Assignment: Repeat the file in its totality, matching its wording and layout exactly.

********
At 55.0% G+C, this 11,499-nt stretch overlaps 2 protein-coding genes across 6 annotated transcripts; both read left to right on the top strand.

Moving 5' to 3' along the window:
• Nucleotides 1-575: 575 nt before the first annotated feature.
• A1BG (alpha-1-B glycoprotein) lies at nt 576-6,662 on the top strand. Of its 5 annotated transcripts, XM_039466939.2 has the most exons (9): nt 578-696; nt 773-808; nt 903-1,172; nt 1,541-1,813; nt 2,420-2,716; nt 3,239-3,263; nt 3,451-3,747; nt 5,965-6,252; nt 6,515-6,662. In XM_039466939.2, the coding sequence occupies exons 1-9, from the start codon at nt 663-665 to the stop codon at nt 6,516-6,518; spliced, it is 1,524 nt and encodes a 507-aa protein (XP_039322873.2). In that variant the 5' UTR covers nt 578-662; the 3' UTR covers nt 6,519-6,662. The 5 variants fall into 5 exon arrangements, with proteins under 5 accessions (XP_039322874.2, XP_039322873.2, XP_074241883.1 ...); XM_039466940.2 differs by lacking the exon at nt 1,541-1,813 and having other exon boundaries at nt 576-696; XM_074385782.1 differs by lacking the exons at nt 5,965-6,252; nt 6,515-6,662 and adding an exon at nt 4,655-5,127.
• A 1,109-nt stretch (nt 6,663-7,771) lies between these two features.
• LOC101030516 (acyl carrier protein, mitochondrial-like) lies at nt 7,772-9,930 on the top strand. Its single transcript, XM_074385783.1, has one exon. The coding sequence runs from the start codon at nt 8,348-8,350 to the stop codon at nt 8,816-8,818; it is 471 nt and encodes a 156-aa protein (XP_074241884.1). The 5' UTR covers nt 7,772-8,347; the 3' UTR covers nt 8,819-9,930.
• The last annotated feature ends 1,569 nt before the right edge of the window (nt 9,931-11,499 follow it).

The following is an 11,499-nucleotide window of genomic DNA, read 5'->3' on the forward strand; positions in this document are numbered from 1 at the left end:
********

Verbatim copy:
At 55.0% G+C, this 11,499-nt stretch overlaps 2 protein-coding genes across 6 annotated transcripts; both read left to right on the top strand.

Moving 5' to 3' along the window:
• Nucleotides 1-575: 575 nt before the first annotated feature.
• A1BG (alpha-1-B glycoprotein) lies at nt 576-6,662 on the top strand. Of its 5 annotated transcripts, XM_039466939.2 has the most exons (9): nt 578-696; nt 773-808; nt 903-1,172; nt 1,541-1,813; nt 2,420-2,716; nt 3,239-3,263; nt 3,451-3,747; nt 5,965-6,252; nt 6,515-6,662. In XM_039466939.2, the coding sequence occupies exons 1-9, from the start codon at nt 663-665 to the stop codon at nt 6,516-6,518; spliced, it is 1,524 nt and encodes a 507-aa protein (XP_039322873.2). In that variant the 5' UTR covers nt 578-662; the 3' UTR covers nt 6,519-6,662. The 5 variants fall into 5 exon arrangements, with proteins under 5 accessions (XP_039322874.2, XP_039322873.2, XP_074241883.1 ...); XM_039466940.2 differs by lacking the exon at nt 1,541-1,813 and having other exon boundaries at nt 576-696; XM_074385782.1 differs by lacking the exons at nt 5,965-6,252; nt 6,515-6,662 and adding an exon at nt 4,655-5,127.
• A 1,109-nt stretch (nt 6,663-7,771) lies between these two features.
• LOC101030516 (acyl carrier protein, mitochondrial-like) lies at nt 7,772-9,930 on the top strand. Its single transcript, XM_074385783.1, has one exon. The coding sequence runs from the start codon at nt 8,348-8,350 to the stop codon at nt 8,816-8,818; it is 471 nt and encodes a 156-aa protein (XP_074241884.1). The 5' UTR covers nt 7,772-8,347; the 3' UTR covers nt 8,819-9,930.
• The last annotated feature ends 1,569 nt before the right edge of the window (nt 9,931-11,499 follow it).

The following is an 11,499-nucleotide window of genomic DNA, read 5'->3' on the forward strand; positions in this document are numbered from 1 at the left end: